The Track: Technical and Demanding
The Sepang International Circuit, located just 50 miles from the center of Malaysia's capital, Kuala Lumpur, is regarded as one of the most impressive race tracks in the world. Designed by famed track designer Hermann Tilke, Sepang opened in 1999 and hosted its first Formula One race the same year. It was one of the first modern F1 tracks in the subsequent trend toward newer courses and facilities for F1 racing.
The 15-turn, 3.44-mile clockwise track is highly technical, perhaps the most technical on the F1 calendar. Sepang has two long back-to-back straights connected by a “hard on the brakes” hairpin at the pit entrance. The circuit also offers complex turn combinations, sweeping high-speed corners, and a track width conducive to overtaking.
Sepang’s Turn 1 is a narrow, constant-radius right-hand “carousel” followed immediately by a tight left-hander that leads onto a long right-hand sweeper. Getting the first two corners right is vital as drivers set up for an exit that allows getting the power down as quickly as possible in the run up through the sweeping third turn. The end of the front straight leading into this series of turns is also an overtaking area. That section of the track will be one to closely watch this weekend.
The Turn 15 hairpin, which sits between the matching, almost parallel final and front straights, is an important corner for setting up the run down the front straight. It is common to see brakes locked and flat-spotted rubber here as drivers dive inside and attempt to overtake by late-braking. Another factor to consider, as German publication Auto Motor und Sport is reporting, is that these straights will be the two designated Drag Reduction System (DRS) zones at Sepang this year, making negotiating the hairpin all the more exciting.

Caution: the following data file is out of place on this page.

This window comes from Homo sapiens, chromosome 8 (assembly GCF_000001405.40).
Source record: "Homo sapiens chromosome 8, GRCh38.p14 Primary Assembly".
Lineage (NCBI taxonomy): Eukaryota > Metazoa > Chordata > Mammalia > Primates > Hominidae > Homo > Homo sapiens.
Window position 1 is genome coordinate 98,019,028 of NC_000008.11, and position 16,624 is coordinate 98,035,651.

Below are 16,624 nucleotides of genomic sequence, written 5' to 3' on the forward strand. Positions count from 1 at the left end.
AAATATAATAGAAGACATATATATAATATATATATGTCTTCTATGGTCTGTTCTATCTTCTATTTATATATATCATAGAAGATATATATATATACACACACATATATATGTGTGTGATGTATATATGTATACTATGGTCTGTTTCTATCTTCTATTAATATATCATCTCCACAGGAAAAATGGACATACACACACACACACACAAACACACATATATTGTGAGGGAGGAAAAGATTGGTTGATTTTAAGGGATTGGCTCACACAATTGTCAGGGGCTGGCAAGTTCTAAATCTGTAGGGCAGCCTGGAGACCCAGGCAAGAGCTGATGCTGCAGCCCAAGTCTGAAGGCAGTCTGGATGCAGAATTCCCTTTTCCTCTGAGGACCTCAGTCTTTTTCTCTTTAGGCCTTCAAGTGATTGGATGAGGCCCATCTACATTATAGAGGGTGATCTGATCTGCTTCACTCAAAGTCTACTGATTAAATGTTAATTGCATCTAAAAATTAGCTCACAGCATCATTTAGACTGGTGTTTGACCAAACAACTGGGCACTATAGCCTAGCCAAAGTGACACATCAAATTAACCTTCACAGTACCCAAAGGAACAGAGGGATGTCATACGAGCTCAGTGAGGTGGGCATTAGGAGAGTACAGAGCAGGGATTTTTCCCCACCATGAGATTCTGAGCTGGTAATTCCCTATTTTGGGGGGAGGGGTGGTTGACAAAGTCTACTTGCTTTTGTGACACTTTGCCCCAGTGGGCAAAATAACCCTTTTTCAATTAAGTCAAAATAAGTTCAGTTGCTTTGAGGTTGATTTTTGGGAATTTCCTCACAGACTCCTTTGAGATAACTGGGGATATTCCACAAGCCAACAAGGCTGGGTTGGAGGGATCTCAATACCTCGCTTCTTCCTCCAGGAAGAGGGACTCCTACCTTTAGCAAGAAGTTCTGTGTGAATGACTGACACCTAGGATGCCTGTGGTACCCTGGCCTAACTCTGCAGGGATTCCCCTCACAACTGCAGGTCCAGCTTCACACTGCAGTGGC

Notable Race History
The 1999 inaugural Malaysian Grand Prix, dominated by Ferrari, is perhaps best remembered for its ensuing controversy. Teammates Eddie Irvine and Michael Schumacher took the top two spots for Ferrari but were later disqualified because of a technical violation. The decision was later overturned on appeal but the race signaled Schumacher‘s full recovery after sustaining injuries in the British Grand Prix earlier that year.
Petronas, the Malaysian oil company headquartered in Kuala Lumpur, has sponsored the event since its inception in 1999.
The race was initially run at the end of the F1 calendar but in 2001, it was moved to the beginning of the season to follow the opening Australian Grand Prix.
Juan-Pablo Montoya holds the fastest race lap at 1:34.223 driving for Williams in 2004.
Michael Schumacher (with Ferrari) and Fernando Alonso (with Ferrari, McLaren and Renault) have each won three Malaysian Grand Prix and defending F1 drivers’ champion Sebastian Vettel will be driving for his third, and seemingly inevitable, Sepang victory.
The 2013 Australian Grand Prix victor Kimi Raikkonen is a two-time winner at Malaysia, winning in 2003 (his maiden F1 race win) with McLaren and again in 2008 with Ferrari.
Lewis Hamilton captured the 2012 pole for McLaren with a time of 1:36.219. If rain stays away during qualifying, we may see a slightly slower pole time as DRS will not be allowed outside the two designated zones during practice and qualifying. Last year, despite having just one DRS zone designated for the race, drivers could activate the system in any high speed areas they deemed appropriate. Slightly softer Pirelli tires this season may make up the time difference from any lost opportunities for drag reduction.